The Worst Student Film Ever Made

katy perry
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*Names have been changed at my discretion

Synopsis:  A college girl is diagnosed with cancer, parties hard in an attempt to hide from her potential mortality, spirals from alcoholism to drug abuse to addiction, overdoses and dies only to find out in the afterlife that her diagnosis was a false-positive.

All of this was to be accomplished in 3 minutes of screen time.

Title:  “Positive.”

Unofficial Subtitle:  “The Worst Student Film Ever Made.”

Let me lay the groundwork for how we brought this abomination into the world.  Foundations of Production was an entry level course culminating in a semester-spanning project of producing a short film.  The class was split into small groups, mine consisting of myself, a girl that I kinda knew (Laurie*); a stoner that used to live in the same dorm building as me (Tyson*); and a best friend destined to betray me in the months to follow (Elle*).

We all prepared short scripts and presented them to the class for feedback. Everyone in our group took their film ambitions fairly seriously, but this whole project was technically “homework,” so inevitably our efforts became very convenience-driven.  This led us to produce Elle’s script, which featured few characters and locations.  We put together an airtight production schedule that would knock out the brunt of production (scenes taking place at parties) in one night.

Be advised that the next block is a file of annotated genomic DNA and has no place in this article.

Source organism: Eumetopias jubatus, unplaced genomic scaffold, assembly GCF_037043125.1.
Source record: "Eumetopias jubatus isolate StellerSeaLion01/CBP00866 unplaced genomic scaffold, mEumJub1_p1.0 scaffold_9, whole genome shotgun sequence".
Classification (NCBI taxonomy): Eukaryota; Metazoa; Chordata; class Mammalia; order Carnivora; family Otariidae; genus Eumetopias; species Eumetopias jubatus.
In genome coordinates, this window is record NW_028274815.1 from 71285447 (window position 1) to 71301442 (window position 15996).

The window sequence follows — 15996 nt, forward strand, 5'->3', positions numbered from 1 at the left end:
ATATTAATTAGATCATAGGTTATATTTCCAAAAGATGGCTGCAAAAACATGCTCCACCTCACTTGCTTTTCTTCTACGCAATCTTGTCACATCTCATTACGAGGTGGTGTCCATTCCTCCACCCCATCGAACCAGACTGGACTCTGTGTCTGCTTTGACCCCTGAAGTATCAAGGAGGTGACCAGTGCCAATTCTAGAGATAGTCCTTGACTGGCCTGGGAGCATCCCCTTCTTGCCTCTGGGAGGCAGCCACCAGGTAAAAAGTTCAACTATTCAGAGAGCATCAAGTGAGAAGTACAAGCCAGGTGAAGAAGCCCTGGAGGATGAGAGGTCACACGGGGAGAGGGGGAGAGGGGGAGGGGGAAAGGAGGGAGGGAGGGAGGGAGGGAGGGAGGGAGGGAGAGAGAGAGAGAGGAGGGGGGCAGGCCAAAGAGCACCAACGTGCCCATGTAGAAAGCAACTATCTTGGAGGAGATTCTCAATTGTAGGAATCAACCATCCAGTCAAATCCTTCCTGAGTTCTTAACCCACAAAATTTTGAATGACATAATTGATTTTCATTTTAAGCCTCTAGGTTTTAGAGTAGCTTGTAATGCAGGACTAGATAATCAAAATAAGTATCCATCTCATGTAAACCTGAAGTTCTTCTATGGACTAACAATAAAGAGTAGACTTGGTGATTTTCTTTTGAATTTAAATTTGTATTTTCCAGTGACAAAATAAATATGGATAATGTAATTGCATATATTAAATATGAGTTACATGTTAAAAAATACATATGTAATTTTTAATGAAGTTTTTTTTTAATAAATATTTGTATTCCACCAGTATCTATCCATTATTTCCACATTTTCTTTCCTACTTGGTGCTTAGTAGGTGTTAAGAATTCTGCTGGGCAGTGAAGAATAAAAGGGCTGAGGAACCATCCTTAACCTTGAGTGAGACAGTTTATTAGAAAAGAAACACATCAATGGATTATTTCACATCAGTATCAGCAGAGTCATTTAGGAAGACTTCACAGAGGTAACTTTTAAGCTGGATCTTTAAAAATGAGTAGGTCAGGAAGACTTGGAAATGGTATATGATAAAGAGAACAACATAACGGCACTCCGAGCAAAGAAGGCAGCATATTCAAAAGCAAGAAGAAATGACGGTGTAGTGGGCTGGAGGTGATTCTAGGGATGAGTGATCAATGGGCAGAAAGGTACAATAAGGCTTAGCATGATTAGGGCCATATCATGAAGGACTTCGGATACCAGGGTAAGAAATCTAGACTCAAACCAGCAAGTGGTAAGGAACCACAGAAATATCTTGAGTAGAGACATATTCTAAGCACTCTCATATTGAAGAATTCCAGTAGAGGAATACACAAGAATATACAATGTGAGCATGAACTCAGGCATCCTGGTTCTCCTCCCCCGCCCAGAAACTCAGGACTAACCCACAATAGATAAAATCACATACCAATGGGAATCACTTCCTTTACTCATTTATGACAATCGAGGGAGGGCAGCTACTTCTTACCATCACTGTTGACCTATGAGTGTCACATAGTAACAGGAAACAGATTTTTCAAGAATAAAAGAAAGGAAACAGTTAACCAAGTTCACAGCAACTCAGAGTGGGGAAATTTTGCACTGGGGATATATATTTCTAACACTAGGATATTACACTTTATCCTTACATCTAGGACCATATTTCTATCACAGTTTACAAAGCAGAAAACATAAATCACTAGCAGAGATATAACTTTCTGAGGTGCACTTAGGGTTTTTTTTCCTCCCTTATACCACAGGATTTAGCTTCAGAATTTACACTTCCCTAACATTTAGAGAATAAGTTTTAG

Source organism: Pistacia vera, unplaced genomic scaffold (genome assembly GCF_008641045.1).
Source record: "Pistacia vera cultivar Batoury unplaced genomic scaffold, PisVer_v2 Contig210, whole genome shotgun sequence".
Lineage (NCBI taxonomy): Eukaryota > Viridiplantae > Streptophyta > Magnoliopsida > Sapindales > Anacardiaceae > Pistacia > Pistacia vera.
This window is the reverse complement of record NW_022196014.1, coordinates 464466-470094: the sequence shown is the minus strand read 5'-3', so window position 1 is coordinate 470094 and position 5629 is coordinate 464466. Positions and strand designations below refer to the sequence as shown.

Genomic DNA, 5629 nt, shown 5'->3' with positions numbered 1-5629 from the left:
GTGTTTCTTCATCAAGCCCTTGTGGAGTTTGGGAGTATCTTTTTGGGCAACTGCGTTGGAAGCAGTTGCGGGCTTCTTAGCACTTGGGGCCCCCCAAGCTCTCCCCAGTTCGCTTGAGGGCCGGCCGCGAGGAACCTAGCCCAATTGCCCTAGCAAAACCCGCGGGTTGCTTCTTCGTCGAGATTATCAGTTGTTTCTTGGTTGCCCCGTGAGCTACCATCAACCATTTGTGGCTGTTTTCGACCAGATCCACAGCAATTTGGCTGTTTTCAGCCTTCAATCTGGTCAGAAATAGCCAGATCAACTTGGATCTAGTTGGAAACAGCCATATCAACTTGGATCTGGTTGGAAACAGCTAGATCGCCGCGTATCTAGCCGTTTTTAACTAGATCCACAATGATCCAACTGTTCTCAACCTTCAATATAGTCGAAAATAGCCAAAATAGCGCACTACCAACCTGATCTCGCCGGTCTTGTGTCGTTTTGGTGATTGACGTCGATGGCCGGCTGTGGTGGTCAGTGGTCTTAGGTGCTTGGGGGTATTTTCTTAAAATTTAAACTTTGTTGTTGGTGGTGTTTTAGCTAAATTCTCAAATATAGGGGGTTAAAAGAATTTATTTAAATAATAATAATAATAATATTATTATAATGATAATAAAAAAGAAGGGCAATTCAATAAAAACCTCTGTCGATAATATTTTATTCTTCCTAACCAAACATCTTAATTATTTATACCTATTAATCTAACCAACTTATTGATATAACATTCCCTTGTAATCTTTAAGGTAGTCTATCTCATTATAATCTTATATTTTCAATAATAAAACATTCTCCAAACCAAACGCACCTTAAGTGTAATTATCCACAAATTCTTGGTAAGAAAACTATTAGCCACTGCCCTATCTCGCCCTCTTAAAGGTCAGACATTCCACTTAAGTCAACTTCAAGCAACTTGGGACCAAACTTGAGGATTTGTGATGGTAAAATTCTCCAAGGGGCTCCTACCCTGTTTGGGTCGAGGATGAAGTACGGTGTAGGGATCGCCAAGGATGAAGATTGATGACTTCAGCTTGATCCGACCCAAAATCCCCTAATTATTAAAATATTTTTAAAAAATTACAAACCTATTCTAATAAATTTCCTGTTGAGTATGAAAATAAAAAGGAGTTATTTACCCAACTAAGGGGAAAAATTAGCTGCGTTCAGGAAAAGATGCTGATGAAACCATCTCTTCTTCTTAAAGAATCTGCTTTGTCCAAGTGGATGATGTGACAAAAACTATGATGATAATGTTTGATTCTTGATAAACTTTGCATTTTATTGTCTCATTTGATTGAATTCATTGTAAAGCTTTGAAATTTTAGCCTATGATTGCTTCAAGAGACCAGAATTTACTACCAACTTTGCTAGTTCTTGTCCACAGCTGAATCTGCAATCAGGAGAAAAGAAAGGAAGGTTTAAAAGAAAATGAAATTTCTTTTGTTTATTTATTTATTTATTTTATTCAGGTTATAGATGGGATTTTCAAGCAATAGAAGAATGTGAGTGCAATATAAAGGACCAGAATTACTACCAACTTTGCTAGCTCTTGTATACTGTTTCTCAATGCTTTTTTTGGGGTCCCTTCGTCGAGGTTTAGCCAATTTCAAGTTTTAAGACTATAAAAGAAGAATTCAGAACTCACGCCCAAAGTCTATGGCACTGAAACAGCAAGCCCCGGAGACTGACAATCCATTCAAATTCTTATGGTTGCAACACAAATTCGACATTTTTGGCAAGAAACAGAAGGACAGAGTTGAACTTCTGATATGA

Everyone resigned themselves to an irritating group dynamic that emerged long before cameras started rolling – Elle insisted on being in charge of everything.  She shot, directed, starred in, and edited the partially autobiographical monstrosity, ignoring everyone else’s input, and calling all of the shots along the way.

Oh yeah.  I forgot to mention that her script was loosely based on something that she was going through.

Now it may seem inappropriate for me to be so harsh about this girl who made a movie about her cancer, but she didn’t actually have cancer.  She had some sort of lady part cyst.  I always figured it would be rude to ask for more details, so I only ever knew what she confided in me (her then-best friend).  It’s not cool to have lumps of any sort growing on your insides, but Elle’s cyst was deemed benign in an expeditious manner.  There wasn’t a prolonged period where she pondered its cancerous possibilities.  Also, this not-cancer could not be blamed for her drinking problem.